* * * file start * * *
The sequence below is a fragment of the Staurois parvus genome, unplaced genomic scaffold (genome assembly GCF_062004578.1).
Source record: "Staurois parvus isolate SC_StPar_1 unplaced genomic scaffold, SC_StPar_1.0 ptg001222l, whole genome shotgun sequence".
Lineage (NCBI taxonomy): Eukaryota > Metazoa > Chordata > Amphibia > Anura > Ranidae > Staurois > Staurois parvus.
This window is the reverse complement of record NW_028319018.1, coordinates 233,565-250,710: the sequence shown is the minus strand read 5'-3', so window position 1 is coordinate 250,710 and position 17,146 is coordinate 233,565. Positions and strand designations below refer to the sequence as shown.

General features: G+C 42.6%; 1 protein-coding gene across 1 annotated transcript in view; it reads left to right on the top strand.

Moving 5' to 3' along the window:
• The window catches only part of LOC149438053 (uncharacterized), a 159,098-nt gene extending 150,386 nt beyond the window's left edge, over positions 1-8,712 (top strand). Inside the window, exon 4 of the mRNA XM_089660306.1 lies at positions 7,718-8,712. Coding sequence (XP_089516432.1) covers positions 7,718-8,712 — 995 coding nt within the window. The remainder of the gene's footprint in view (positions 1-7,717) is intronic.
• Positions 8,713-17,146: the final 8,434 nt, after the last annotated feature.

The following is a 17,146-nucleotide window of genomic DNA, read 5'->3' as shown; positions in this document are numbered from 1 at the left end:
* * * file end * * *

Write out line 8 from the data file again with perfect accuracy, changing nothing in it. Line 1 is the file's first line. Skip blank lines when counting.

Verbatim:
• Positions 8,713-17,146: the final 8,434 nt, after the last annotated feature.